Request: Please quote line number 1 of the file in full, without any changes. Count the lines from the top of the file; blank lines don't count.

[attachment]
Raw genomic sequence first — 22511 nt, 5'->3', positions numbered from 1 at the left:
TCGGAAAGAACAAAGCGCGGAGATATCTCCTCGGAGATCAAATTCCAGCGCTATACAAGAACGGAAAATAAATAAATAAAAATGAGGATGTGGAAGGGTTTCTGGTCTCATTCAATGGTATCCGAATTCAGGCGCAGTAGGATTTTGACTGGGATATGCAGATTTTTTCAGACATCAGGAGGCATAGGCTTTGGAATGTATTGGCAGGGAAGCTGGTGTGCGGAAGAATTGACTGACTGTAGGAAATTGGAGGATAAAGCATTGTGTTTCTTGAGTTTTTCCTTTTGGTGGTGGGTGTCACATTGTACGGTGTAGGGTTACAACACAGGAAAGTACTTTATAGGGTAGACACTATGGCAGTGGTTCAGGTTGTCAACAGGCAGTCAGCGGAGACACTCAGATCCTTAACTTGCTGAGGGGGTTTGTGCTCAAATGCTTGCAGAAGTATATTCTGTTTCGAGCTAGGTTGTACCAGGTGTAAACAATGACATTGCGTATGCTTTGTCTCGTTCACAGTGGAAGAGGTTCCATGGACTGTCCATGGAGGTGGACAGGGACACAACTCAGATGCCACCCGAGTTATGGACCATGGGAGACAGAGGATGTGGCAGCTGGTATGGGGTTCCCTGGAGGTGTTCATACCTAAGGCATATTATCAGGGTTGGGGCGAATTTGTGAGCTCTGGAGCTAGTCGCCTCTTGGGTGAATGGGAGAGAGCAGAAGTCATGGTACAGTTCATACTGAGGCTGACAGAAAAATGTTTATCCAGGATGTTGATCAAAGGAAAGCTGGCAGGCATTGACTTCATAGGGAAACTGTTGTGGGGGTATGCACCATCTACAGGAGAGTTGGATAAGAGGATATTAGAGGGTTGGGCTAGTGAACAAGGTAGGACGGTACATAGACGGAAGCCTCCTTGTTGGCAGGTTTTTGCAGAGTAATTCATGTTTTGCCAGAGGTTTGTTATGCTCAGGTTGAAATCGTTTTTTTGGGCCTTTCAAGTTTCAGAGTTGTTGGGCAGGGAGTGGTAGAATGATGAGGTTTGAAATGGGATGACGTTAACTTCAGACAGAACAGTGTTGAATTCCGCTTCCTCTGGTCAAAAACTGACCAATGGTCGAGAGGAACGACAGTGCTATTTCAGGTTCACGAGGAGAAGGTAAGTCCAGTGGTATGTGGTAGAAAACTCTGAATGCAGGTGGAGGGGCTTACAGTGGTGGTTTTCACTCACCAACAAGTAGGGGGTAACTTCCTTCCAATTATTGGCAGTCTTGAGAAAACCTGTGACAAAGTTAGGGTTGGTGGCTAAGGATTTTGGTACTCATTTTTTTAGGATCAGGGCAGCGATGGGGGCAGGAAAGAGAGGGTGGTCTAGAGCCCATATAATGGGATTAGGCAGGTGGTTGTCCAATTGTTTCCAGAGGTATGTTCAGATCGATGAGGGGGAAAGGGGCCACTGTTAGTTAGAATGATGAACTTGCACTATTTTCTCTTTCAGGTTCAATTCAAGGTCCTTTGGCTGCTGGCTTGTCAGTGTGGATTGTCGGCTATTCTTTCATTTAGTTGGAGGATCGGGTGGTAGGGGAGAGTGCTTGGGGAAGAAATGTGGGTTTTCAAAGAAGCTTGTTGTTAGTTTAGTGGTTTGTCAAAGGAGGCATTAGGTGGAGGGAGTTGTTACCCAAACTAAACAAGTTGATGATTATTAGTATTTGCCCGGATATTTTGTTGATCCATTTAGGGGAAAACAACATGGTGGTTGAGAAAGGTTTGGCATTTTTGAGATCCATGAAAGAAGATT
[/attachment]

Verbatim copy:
Raw genomic sequence first — 22511 nt, 5'->3', positions numbered from 1 at the left: